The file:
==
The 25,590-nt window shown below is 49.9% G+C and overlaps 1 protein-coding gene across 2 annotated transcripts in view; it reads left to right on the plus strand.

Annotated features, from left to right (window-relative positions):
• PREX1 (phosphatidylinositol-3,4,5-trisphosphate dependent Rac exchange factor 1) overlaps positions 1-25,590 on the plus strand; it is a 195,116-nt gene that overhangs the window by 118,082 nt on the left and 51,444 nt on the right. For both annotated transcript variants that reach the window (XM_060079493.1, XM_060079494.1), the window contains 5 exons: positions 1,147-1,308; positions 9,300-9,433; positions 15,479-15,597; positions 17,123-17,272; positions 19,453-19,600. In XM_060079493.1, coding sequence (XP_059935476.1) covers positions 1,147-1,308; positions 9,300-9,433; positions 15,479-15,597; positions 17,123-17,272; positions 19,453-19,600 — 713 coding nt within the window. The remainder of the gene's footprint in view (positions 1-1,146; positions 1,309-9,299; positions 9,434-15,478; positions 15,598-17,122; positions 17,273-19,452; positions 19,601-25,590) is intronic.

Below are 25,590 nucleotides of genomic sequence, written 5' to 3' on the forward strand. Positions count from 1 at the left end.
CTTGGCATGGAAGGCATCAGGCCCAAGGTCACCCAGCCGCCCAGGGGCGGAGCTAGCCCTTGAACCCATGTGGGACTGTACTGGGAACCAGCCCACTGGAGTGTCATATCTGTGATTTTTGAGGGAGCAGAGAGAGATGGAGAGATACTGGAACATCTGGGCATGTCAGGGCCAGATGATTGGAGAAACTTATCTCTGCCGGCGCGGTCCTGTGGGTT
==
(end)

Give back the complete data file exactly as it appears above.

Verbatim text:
The 25,590-nt window shown below is 49.9% G+C and overlaps 1 protein-coding gene across 2 annotated transcripts in view; it reads left to right on the plus strand.

Annotated features, from left to right (window-relative positions):
• PREX1 (phosphatidylinositol-3,4,5-trisphosphate dependent Rac exchange factor 1) overlaps positions 1-25,590 on the plus strand; it is a 195,116-nt gene that overhangs the window by 118,082 nt on the left and 51,444 nt on the right. For both annotated transcript variants that reach the window (XM_060079493.1, XM_060079494.1), the window contains 5 exons: positions 1,147-1,308; positions 9,300-9,433; positions 15,479-15,597; positions 17,123-17,272; positions 19,453-19,600. In XM_060079493.1, coding sequence (XP_059935476.1) covers positions 1,147-1,308; positions 9,300-9,433; positions 15,479-15,597; positions 17,123-17,272; positions 19,453-19,600 — 713 coding nt within the window. The remainder of the gene's footprint in view (positions 1-1,146; positions 1,309-9,299; positions 9,434-15,478; positions 15,598-17,122; positions 17,273-19,452; positions 19,601-25,590) is intronic.

Below are 25,590 nucleotides of genomic sequence, written 5' to 3' on the forward strand. Positions count from 1 at the left end.
CTTGGCATGGAAGGCATCAGGCCCAAGGTCACCCAGCCGCCCAGGGGCGGAGCTAGCCCTTGAACCCATGTGGGACTGTACTGGGAACCAGCCCACTGGAGTGTCATATCTGTGATTTTTGAGGGAGCAGAGAGAGATGGAGAGATACTGGAACATCTGGGCATGTCAGGGCCAGATGATTGGAGAAACTTATCTCTGCCGGCGCGGTCCTGTGGGTT